Globe-Gazette from Mason City, Iowa on March 16, 1944 · Page 11
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Globe-Gazette from Mason City, Iowa · Page 11

Mason City, Iowa
Issue Date:
Thursday, March 16, 1944
Page 11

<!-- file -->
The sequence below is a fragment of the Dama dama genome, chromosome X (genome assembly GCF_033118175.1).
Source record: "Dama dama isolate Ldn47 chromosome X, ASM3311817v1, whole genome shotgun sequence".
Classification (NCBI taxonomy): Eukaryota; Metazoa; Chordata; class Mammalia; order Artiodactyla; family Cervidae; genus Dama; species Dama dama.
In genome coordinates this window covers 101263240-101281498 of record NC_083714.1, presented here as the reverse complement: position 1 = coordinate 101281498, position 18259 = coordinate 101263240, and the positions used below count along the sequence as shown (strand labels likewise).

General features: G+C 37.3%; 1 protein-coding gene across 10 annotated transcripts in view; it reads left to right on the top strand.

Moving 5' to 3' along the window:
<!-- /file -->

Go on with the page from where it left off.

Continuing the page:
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Charles Gty News FLOYD COUNTY fi.O.P.TOMEET Delegates to Be Named ; to State Convention .: Charles City-- W. G. Henke, Floyd county republican chairman, announced Wednesday the holding of a Floyd county republican convention Friday in the assembly room in the courthouse at 10 a. m. One hundred delegates lor this convention have been designated, each precinct being entitled to one delegate for each 39 votes cast for governor at the 1942 general election. Representation yill be as follows: · Cedar township, 2; Charles City, 1st ward, 12; Charles City, 2nd Ward, 13; Charles City, 3rd ward, 10; Charles City, 4th ward, 9; Floyd township, 6; Miles township, 3; Pleasant Grove township, 2; Rock Grove township, 9; Rockford township, 9; Hiverton township, 4; Rudd township, 4; Scott township, 2; St. Charles township, 6; Union township, 6; Ulster township, '3. The Floyd county convention will elect 24 delegates to attend the state presidential convention to be Held at the Coliseum in Des Jitoines' March 31, a 11 a. m., at xvhich 7 delegates-at-large and 7 alternates- at-large will be elected to attend the national republican convention to be held in Chicago By GENE AHERN BOARD AND ROOM YEH.I RASSLESTO SOOD MUH HOtVES '· --TONIGHT I TAKE ON DA '"TURK: TANK."- -A BIG GRUNT WEIGHIN- TRES KUNNERT/ tOUP-EATlTLED SAY,--visor SUMPIM' PER- A TOOr'ACHE? IGOTOSE FROM EATIN' OYSTERS; DEMSHEU-S IS TOUGH CHEWIN7, A TBOFESS'OMAL. Cerro Gordo in March Got $23,478 From Iowa Social Welfare Cerro Gordo county got §23,476 of the more than IVa million dollars distributed in March by the Iowa department o£ social welfare, according to the monthly report released Thursday. Bulk of the amount went to the aged, the 754 recipients of checks in Cerro Gordo county getting a total of $21,249 or an average of $28.18 compared with a state average of $27.59 for the month. There were 19 blind in the county who received an average of $31.89 and 171 dependent children who got an average of $9.49, the report showed. June 26. District caucuses CRYtTOQUOTE--A cryptogram quotation M D O D S D N B P Q Z P. T W N J B W I R Y, D V- E D A B Z O K R F N T W K F S B O Z R X -- I B N T E F D J T W E B ^ V I P . Yesterday's Cryptoquote: 'TIS EMINENCE MAKES ENVY RISE, AS FAIREST FRUITS ATTRACT THE FLIES--SWIFT. No Treat to Sarge Chico, Cal.', (J.R)--Sgt. Ivan Bennett, 23, returned to visit his parents after 2 years in India ant China, where he lost 45 pound: on a diet he says was mostly vita min pills and rice. Shortly after In got home on a surprise visit, hi mother, Mrs. Velton Bennett, se on the table a steaming dish of-rice pudding. jamer Offers Voters 3nly One City Ticket Garner -- Only one ticket has icen filed in the Garner city lection which will be held Monday, March 27. Saturday was the ast day for filing. Councilmen on the ticket, mown as the Citizens ticket, are: C. E. Barnes, E. F. Bock, Chris J. Tohanson, O. J. Kloock, and H. H. Ollenburg. Charles Wellik is candidate for treasurer, C. A. Frisbie 'or assessor and Dr. J. S. Wesson for mayor. RICEVILLE GOES OVER Riceville--Riceville went over Jie top in the Red Cross drive. The quota was $305 and the contributions came to $629.53. Miss Alys Walker was chairman of the drive. HEARS FROM SOX Joice--Mrs. T. Almelien ceived a cablegram from her son Elmer, of the navy saying tha he was in London and trying to find his brother, Cpl. George Al melien who has been stationed ii England the past 18 months. Crows were employed in ancien times as letter carriers. YANKS VISIT TOWN OF CAPUA Shakespeare Never Got There But They Did By GEORGE TUCKER Capua, Italy, March 1--(Dea y e d ) -- ( f P ) -- W h e n Shakespeare decided on Capua as the setting :or "Romeo and Juliet" he could hardly have supposed that American doughboys would one day ang the streets of this little town crying "Romeo, Romeo, where for art thou Romeo!" to every pretty ;irl who passed. They came here, most of them, without a ureat deal of appreciation of Shakespeare and thai mostly associated with school ant thereby with a certain unpleasantness. They know better now There are many pretty Juliets in Capua today, and balconies, too But most of the Komeos wear G clothes. Pvt. Frank Trybula ot Soutr Bend, Ind., can tell you some thing about it. "Romeo?" he said to Sgt. Tor Ferric of Republic, Pa., "He wa rial lovesick bird who used to ing to the babe on the balcony. iO · on, Tommy, and tell them :bout that babe you are singing o." Ferrie was standing in an army ·dtchen tent making pies. "Sure, I read Romeo and Juliet vlien I was a junior in high ichool." "Don't try to get out of it. Tell hem about Annie," yelled Pvt. jester O'Shields of Pauline, S. Car. Ferrie was trapped and he knew it, and he said: "Me and Annie are going to get married after May 9th. I met her .n Naples and she was so pretty I fell in love with her, but I didn't Bropose until after I left her. jjuess I ; was too embarrassed." He said he was going to take Annie back to Republic after the war, back to Tommy's Lunch which he o\Vned before the arm got him. Capua today must look a grea' deal as It did in Shakespeare's lime though as Pvt. John C. Smill of Greenville, Tenn., pointed out Shakespeare never saw the town "That's the chief difference uc Iween us anil him," Smith said "lie never got here. We did.' Pvt. James F. Mcfelvogue o Des Moines, wasn't much inter Thursday, March IS, 1944 H IASON CITY GLOBE-GAZETTE sted in Shakespeare. "See," he aid, "I been over here 26 months. fought all over Africa with the nfantry and I got shot, and then hey transferred me to the CA. ^et Shakespeare tie that." By CA le meant the coast artillery. Capua today is just a little own on the Volturno. It has a cemetery with a high stone wall, and in it arc Cyprus trees and ·oomy, rectangular tombs. If you remember how the tombs in a Shakespeare play always looked, you will know exactly how these ,ook, too. WELCOME MINISTER Alia Vista--Members of Zion Lutheran church met in the church parlors to give a welcome reception to their new minister, the Rev. C. Bosholm, wife and daughter. JaRelievr will also be he!d at Des Moines at the time of the state republican convention at which 2 delegates and 2 alternates will be elected from each district in the state to attend the national convention.- . ' Delegates to · the Floyd, county convention will be notified by their precinct : committeemen o£ their appointment. A meeting of the Floyd county republican committee will be held immediately after the 'convention session is closed. · · ating, at the double ring ceremony, in the presence of the immediate relatives and a few friends. The bride was attended by her sister, Geraldine, as bridesmaid, and the groom was attended by Max Bar- uett, of Greene, as best man. Immediately following the ceremony a reception was held in the church basement. The bride is a graduate of the Floyd high school and- is now employed in the office of the Capital Tobacco corporation at Charles City. The bridegroom is a graduate of the Greene high school and has engaged in farming with his father. He is now awaiting his call for the navy. North lowans Wed in Candlelight Service Charles City--Miss Carol Koehler, daughter of Mr. and Mrs. Wesley Koehler, of Floyd, and Wilfrid Burkhardt, son of Mr. and Mrs. Pearle Burkhardt, of Cedar Mrs. Pearle Burkhardt, of Cedar Falls, were married at a candlelight service, Sunday, March 12 at 3 p. m., in the Central. Methodist church, with the patsor, the Rev. C. D. James offici- Charles City Briefs Worry of FALSE TEETH Slipping or Irritating? -i-Don't. be., embarrassed by loose false teeth-' slipping, ''dropping or wabbling ·when you eat. t a l k o r l a u g h . Just sprinkle a little FASTEETH on your plates. This pleasant powder ; glx'es a remarkable sense of added comfort and security by holding- plates more firmly. No gummy, S°oey r pasty taste or feeling. It's mlkallne (non-acid). Get FASTEETH at any drug store. Approximately 65 members o£ the A. A. U. \V. assembled in the social rooms of the First Methodist church Tuesday evening for the March dinner meeting. A St. Patrick's day theme was artistically portrayed in the table decorations by Mrs. Arnnette Martens and her committee. A new member, Mrs. Florence Fairbanks, was welcomed to the organization. The guest speaker was Ed Bailey, who as a lieutenant, had been a participant in the invasion of Attu. · He gave a vivid description of the battle the Jap method of fighting anc psychology of war and the hard ships encountered by the Ameri can troops during the invasion He commended the work of th chaplains and the medical corps Souvenirs and personal experien ces added realism to the story told by Lt. Bailey. District Court Clerk L. V. Leig issued a marriage license t James H. Stiehl, 27, and Helen ois James, 25, Monday after- oon, both of Charles City. Mr. and Mrs. Kenneth Quade re parents of a son, born at the edar Valley hospital, Wednesday corning. Pfc. Robert tt Brown o£ Fort Leonard Wood, Mo., was home ver the weekend visiting his nother, Mrs. Lyle A. Dean. He las returned to his camp. Mrs. J. L. Schrader received vord from her son, Cpl. Frederick Haines, that he had received a ood Conduct medal. Cpl. Haines s with the railroad engineers omevvhere in Italy, The Women's Relief corps held ts regular meeting Monday afternoon at which time it was decided to have a guest party March U, when every member is asked .o bring a guest. Money for the )lood plasma continues to come in and is greatly appreciated by the corps. Mary Helmers returned Tuesday night from Des Moines where she attended the 14th annual convention of the Iowa State Mosmetologists association. Also attending from Charles City, was Mrs. Fred Gitzy. Mrs. Charles Hibner, of Milwaukee, Wis.. is visiting her mother, Mrs. Pauline Feil, and uncle and aunt, Mr. and Mrs. Frank Jansick, who are slowly improving. The \V. B. A. will meet with Mrs. Elsie Frietag, 802 Howard street, F r i d a y evening at 7 o'clock. Mrs. Dale Banks and daughter, Bonnie Lou have gone to Columbia, S. Car., for an indefinite visit with Dale Banks. Buy War Savings Bonds and Stamps from your Globe-Gazette carrier boy. ITS IIP TO YOU ! Our enemies have boasted that American women are pampered, luxury-loving morons who would be of no help to our fighting men at war. But--they were wrong. American women everywhere are doing a bang-up job--in the service, in industry, in business, on the farm. and in the home. But -- bigger incomes are tempting some -women to buy luxuries they've wanted, perhaps for years, but which they don't really need now. Every true American woman prays'that the war will end-- BUY WAR BONDS soon. But you've got to do more to hasten victory, for 1944 is the year of decision. You've got to do your full duty by our boys-at the front by keeping up your regular purchases of War Bonds, by buying at least one extra §100 Bond and by saving every cent you can in the world's best investment. .. War Bonds. When the war is over, you'll have a lot more money to buy what you want. Meanwhile, you can exult in the knowledge that you are fighting for your country in the most effective way possible. Women of America--it's up to you.. The ibore space contributed by THE*. MUM MEHIM C0,tt. Paul I, Minnesota. Brawn «f HAMM'S "ft*"* stock BEER . LKTM TO "Pref«T»d M«)xli«," Man., Wed., Fri., «;4S P. M.; "Ey.witnw* N«wi," Tu«., 6:45 P. M.; "Night Cop Yarn," Thwn., 6:45 P. M. end Sot., 7*1S t. M.-Stetion KXH. AT S P R I N G MAGIC! LET US LOOK TO OUR CHILDREN! npODAY'S children will shape the world of the future. The best we ·*· can give them is none too good: they will need confidence and poise! We, at Penney's, have always given much thought to our young customers, as befits a business devoted to serving American families. Dress them up for Easter in F i r s t A i d f o r 4 I · TODDLERS' COATS Double breasted fitted coat in soft- toned fabric 1 , with a velvet collar. Girls' Cotton DRESSES Gay dots, candy stripes, prints and solid colors in princess, dirndl and tailored styles. Sizes 3-0 and 7-14. SUSPENDER SKIRTS Pleated style to w e a r with g sweaters and blouses. In pastel 1 . 9 8 plaids and solid colors. 3-6. I EMBROIDERED COTTON BLOUSES 1.29 TODDLERS' WOOL COATS Adorable reefer model with a *-r round collar trimmed with ^.98 white embroidery. 1 to 4 years. «·/ BONNET TO MATCH , 39c BOYS' SPORT JACKETS Single breasted Bard model in f~ camel tan, herringbones, checks, fr^. 9 0 diagonals, richly colored. 3-10. \J LONG-WEARING SLACKS 3.98 JR. RUGBY SUITS Wool - and - rayon herringbone ^* single breasted jacket, matching §·*. 9 0 or contrasting gabardine slacks. \J JR. BOYS' SPORT COATS Good-looking topper of husky *~ , wool-and-rayon camel fleece, »^.2i herringbones, diagonals. 2-8. \J MATCHING CAP 50c MILITARY SUITS SPECIAL REDUCTION Boy's woolen army suits. · Light pants and dark coats. Military style, NOW GABARDINE SUITS Military style. O-OO Only O LADIES' BLOUSES J.49 _ 2-98 Soft rayons and sheer blouses in sparkling coi- ors. Smartly tailored or bow t r i m m e d. Select yours today. H o m e m a k e r s * Clean-cut tailored frocks 'in coat or shirtwaist styles (for that lettuce-crisp lopk 'you want. Of gay .striped seersucker or printed poplin cut to fit with graceful ease whether you wear a size 12 or a size 44. A Whole Wardrobe! YOUR SPRING SUIT 16 S o f t flower - toned all wool suits, dressmaker|soft. or man-tailored, to (wear from morn to mid- jnight with casual or dressy accessories. Three button classic suit with s m o o t h fitting jacket. W e l l tailored skirt with box pleat in front. Beautiful colors you'll love for Spring and summer. Sizes 10 to 20. 10 ,00 All Wool Hlnnkets 82x74. All wool blankets. 2 in. rayon binding. Blue, green, cedar and rose.